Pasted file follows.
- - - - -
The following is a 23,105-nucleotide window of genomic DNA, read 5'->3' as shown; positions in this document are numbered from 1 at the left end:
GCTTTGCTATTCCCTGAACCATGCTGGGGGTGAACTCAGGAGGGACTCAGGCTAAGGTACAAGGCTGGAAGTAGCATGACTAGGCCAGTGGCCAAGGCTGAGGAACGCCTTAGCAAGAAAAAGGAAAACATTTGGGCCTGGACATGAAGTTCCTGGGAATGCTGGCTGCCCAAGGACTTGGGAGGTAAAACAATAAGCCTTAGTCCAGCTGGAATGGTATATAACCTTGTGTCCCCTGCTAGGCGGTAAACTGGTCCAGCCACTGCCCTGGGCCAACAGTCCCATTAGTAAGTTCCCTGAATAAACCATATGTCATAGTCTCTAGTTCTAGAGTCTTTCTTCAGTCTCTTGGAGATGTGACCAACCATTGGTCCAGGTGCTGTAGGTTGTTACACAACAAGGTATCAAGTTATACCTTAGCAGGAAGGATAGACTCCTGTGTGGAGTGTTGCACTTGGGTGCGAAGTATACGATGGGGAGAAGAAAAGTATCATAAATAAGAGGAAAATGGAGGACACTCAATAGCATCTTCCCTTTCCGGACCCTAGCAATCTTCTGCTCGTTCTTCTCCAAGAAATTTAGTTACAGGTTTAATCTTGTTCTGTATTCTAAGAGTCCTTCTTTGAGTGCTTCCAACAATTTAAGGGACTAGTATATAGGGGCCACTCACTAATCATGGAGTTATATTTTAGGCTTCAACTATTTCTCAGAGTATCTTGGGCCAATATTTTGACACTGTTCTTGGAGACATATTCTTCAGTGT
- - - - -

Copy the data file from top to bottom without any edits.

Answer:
The following is a 23,105-nucleotide window of genomic DNA, read 5'->3' as shown; positions in this document are numbered from 1 at the left end:
GCTTTGCTATTCCCTGAACCATGCTGGGGGTGAACTCAGGAGGGACTCAGGCTAAGGTACAAGGCTGGAAGTAGCATGACTAGGCCAGTGGCCAAGGCTGAGGAACGCCTTAGCAAGAAAAAGGAAAACATTTGGGCCTGGACATGAAGTTCCTGGGAATGCTGGCTGCCCAAGGACTTGGGAGGTAAAACAATAAGCCTTAGTCCAGCTGGAATGGTATATAACCTTGTGTCCCCTGCTAGGCGGTAAACTGGTCCAGCCACTGCCCTGGGCCAACAGTCCCATTAGTAAGTTCCCTGAATAAACCATATGTCATAGTCTCTAGTTCTAGAGTCTTTCTTCAGTCTCTTGGAGATGTGACCAACCATTGGTCCAGGTGCTGTAGGTTGTTACACAACAAGGTATCAAGTTATACCTTAGCAGGAAGGATAGACTCCTGTGTGGAGTGTTGCACTTGGGTGCGAAGTATACGATGGGGAGAAGAAAAGTATCATAAATAAGAGGAAAATGGAGGACACTCAATAGCATCTTCCCTTTCCGGACCCTAGCAATCTTCTGCTCGTTCTTCTCCAAGAAATTTAGTTACAGGTTTAATCTTGTTCTGTATTCTAAGAGTCCTTCTTTGAGTGCTTCCAACAATTTAAGGGACTAGTATATAGGGGCCACTCACTAATCATGGAGTTATATTTTAGGCTTCAACTATTTCTCAGAGTATCTTGGGCCAATATTTTGACACTGTTCTTGGAGACATATTCTTCAGTGT